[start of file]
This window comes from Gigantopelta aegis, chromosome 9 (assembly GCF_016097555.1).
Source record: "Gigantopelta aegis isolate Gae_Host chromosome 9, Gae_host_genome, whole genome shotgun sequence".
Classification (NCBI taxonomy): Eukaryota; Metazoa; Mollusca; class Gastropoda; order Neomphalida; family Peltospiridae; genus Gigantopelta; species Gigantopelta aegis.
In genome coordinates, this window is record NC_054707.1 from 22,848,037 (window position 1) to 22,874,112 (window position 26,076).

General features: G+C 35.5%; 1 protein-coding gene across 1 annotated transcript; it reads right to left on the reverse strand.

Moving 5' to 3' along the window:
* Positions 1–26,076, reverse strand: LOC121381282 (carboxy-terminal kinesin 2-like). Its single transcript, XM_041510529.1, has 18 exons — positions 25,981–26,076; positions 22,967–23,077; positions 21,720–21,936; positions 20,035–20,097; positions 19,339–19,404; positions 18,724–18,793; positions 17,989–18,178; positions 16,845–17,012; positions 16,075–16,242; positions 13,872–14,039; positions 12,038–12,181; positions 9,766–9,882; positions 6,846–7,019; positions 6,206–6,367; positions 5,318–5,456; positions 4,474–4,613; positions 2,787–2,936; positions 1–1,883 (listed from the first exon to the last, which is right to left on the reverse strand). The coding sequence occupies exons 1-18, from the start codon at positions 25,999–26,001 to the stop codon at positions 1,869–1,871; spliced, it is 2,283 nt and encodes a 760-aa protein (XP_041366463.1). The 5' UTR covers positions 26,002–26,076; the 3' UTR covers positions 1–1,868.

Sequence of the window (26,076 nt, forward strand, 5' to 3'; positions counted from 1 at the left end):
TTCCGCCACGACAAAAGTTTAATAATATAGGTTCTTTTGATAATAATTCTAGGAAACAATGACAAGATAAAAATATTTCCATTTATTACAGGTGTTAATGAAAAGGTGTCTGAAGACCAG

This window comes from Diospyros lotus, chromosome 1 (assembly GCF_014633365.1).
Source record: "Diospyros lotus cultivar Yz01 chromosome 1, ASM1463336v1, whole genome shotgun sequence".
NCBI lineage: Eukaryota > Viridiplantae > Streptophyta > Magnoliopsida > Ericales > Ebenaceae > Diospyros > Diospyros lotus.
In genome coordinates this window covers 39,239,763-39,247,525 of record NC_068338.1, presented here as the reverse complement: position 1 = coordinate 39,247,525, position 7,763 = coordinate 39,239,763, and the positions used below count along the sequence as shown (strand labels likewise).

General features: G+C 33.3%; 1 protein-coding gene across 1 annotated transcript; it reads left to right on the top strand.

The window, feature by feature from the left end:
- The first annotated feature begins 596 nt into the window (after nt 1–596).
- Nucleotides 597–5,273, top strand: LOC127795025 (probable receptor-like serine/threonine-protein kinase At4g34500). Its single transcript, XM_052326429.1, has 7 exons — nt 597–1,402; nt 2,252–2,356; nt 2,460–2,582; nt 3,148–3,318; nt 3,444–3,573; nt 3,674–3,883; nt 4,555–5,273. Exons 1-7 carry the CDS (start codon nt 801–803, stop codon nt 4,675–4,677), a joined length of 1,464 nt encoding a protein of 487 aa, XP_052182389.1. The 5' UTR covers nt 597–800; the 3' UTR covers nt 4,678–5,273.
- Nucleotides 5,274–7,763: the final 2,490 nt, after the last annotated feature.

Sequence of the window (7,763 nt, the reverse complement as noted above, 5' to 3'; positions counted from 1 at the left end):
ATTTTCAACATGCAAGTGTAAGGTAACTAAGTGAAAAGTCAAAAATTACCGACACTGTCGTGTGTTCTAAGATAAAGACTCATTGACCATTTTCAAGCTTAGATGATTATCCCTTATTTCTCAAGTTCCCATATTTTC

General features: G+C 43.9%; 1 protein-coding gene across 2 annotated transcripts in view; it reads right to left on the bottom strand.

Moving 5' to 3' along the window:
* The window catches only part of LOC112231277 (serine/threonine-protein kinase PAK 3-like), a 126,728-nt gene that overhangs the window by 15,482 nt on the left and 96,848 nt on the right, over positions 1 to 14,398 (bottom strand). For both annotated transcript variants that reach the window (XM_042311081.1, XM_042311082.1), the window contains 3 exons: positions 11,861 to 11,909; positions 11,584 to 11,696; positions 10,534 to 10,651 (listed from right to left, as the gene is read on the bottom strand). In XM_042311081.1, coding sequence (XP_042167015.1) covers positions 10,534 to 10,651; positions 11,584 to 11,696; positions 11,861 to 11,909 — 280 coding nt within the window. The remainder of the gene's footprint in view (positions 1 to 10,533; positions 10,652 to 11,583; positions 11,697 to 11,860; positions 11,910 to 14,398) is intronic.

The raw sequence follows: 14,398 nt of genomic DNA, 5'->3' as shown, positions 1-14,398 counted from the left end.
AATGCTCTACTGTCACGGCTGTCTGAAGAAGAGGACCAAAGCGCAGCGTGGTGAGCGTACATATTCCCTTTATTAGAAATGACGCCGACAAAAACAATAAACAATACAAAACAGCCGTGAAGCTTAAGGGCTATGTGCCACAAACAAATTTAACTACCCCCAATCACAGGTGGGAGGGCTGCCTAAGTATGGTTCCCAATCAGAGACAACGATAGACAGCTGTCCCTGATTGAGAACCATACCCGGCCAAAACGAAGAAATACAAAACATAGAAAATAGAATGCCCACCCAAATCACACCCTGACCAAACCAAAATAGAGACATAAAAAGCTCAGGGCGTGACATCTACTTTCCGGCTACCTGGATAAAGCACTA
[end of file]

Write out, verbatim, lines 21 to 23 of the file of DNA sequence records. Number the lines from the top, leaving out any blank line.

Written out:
General features: G+C 43.9%; 1 protein-coding gene across 2 annotated transcripts in view; it reads right to left on the bottom strand.

Moving 5' to 3' along the window:
* The window catches only part of LOC112231277 (serine/threonine-protein kinase PAK 3-like), a 126,728-nt gene that overhangs the window by 15,482 nt on the left and 96,848 nt on the right, over positions 1 to 14,398 (bottom strand). For both annotated transcript variants that reach the window (XM_042311081.1, XM_042311082.1), the window contains 3 exons: positions 11,861 to 11,909; positions 11,584 to 11,696; positions 10,534 to 10,651 (listed from right to left, as the gene is read on the bottom strand). In XM_042311081.1, coding sequence (XP_042167015.1) covers positions 10,534 to 10,651; positions 11,584 to 11,696; positions 11,861 to 11,909 — 280 coding nt within the window. The remainder of the gene's footprint in view (positions 1 to 10,533; positions 10,652 to 11,583; positions 11,697 to 11,860; positions 11,910 to 14,398) is intronic.